Let’s look now at MaxMSP from the usability perspective. MaxMSP provides out-of-the-box quite a number of graphic objects, and has recently added powerful new functions, like Java support, the ability to encapsulate/de-encapsulate patches and create/save prototypes [template patches that can be used everywhere]. Nevertheless, the actual user interface is entirely the responsibility of the user – there are no standard Graphic User Interface models or templates. The result is that a given patch – say a sound spatializer – can be realised in many different ways, each one providing a very different user experience. Testing and comparing of patches is thus made very difficult, as the same spatializer engine can be visualised omitting certain parameters altogether or hiding them in remote subpatches. Sharing of patches, or having your live electronics performed by someone else, is also compromised, since every user builds their patches according to their personal needs and taste. If you add the fact that MaxMSP has no easy way for commenting or documenting patches, you see how hard it can be sometimes to reconstruct signal and control flow in a complex patch, even for the person that wrote it!

Probably it is from the sustainability point of view that MaxMSP fares worse. The software gives artists and musicians the impression to be in control, but in fact locks them into a closed system, difficult to scale, adapt or maintain over time. I’m talking here mainly from the perspective of live electronics concert performance, the kind of mission-critical application where everything has to work as planned. My experience over the years is that in order to work properly a MaxMSP patch has to be tweaked or rewritten every year or so, especially if external dependencies are included in the patch. In some cases, objects and libraries are not upgraded when the software is, and an alternative must be found or developed from scratch. Conflicts between objects with the same name can also prevent patches from functioning properly.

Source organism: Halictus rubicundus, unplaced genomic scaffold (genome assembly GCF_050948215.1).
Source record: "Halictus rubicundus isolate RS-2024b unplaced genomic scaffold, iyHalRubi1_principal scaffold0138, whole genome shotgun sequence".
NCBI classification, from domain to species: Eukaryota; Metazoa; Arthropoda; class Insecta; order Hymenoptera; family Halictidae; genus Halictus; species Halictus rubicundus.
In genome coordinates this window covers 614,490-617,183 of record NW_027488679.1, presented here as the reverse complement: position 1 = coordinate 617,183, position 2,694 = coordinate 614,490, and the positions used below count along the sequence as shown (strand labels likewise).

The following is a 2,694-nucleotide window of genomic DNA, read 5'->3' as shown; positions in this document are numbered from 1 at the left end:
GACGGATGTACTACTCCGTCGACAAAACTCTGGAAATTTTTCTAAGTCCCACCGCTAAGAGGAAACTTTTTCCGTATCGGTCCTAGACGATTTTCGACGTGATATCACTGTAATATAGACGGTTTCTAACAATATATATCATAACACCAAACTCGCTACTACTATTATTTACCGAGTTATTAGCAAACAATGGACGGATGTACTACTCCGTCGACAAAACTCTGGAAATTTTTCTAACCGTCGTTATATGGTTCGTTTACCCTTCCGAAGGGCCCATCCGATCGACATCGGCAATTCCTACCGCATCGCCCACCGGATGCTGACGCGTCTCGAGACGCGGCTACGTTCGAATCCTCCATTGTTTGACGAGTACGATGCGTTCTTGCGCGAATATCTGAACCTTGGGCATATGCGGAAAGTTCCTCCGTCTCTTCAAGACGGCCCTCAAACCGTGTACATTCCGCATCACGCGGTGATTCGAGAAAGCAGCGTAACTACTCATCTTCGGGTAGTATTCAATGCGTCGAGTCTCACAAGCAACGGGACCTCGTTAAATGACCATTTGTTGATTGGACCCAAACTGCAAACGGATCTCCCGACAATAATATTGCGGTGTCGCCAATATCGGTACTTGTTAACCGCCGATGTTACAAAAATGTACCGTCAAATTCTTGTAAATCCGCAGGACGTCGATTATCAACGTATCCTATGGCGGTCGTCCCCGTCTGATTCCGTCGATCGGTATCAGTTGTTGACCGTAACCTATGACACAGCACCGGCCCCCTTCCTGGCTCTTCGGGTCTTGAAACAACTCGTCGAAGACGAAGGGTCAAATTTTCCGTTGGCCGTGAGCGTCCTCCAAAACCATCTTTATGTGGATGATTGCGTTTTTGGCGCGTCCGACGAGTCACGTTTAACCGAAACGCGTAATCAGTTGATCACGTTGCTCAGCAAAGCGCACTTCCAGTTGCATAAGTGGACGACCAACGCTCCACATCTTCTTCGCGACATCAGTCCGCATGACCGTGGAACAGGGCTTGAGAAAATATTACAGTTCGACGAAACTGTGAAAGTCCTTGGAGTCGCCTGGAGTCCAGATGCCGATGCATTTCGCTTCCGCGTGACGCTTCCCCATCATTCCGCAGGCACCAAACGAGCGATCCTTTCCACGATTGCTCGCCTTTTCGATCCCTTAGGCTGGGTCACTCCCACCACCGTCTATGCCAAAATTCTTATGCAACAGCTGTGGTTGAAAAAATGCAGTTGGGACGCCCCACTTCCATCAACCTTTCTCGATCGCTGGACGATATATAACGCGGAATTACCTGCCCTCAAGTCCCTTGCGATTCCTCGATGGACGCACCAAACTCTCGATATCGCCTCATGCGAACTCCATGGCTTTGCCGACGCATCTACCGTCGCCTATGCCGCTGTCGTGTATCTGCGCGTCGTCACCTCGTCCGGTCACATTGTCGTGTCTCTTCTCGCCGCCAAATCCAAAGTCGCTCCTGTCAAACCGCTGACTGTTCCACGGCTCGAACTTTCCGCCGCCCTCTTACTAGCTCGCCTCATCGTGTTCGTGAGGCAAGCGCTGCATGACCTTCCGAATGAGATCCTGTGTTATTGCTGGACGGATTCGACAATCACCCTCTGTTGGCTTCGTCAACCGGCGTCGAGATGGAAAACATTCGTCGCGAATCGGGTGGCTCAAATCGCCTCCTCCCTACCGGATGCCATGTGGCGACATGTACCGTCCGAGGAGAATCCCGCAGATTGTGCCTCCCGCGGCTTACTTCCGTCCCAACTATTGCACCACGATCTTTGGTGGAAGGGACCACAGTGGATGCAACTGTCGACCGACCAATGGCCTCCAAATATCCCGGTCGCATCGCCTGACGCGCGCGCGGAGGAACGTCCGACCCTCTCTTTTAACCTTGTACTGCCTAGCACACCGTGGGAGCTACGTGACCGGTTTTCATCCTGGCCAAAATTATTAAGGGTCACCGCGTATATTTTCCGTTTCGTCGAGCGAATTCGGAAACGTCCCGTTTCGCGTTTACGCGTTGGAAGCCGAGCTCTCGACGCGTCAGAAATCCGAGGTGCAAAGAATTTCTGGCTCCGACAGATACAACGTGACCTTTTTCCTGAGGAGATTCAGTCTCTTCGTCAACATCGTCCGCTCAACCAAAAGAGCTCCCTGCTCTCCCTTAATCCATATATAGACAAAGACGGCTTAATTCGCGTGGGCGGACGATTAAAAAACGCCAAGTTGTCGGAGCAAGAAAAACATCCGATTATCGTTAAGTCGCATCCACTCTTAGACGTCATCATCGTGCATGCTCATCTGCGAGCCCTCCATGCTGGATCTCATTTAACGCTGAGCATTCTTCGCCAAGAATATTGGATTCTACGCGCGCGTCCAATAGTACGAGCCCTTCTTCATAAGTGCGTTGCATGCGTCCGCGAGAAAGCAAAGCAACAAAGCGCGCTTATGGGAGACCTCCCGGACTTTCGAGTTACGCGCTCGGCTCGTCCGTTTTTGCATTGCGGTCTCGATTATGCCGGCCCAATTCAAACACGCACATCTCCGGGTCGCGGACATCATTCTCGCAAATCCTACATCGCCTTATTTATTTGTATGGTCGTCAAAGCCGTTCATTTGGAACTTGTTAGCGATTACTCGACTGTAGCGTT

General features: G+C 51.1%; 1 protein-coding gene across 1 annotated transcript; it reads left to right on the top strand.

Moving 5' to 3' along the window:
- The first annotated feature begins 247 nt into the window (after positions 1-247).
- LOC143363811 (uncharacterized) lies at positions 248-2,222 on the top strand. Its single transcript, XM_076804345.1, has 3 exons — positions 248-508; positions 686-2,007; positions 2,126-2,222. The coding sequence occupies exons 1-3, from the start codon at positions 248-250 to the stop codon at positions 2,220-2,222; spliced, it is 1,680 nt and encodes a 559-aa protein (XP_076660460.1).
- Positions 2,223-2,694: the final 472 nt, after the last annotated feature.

As I said, MaxMSP is an invaluable tool for trying out ideas, experimenting and prototyping, but falls short of usability and sustainability requirements, the two areas that matter most for a creative, musical use of the software and for the long-term preservation and maintenance of patches and the artistic works that depend on them. MaxMSP remains the first choice for musicians working with live electronics, but I think I have identified a gap that needs to be filled if we really want to empower musicians and offer them more accessible tools for interacting with technology.

Organised Sound article

Modernising musical works involving Yamaha DX-based synthesis: a case study

This article written in collaboration with Jamie Bullock has been published on Organised Sound, issue no. 5 2006.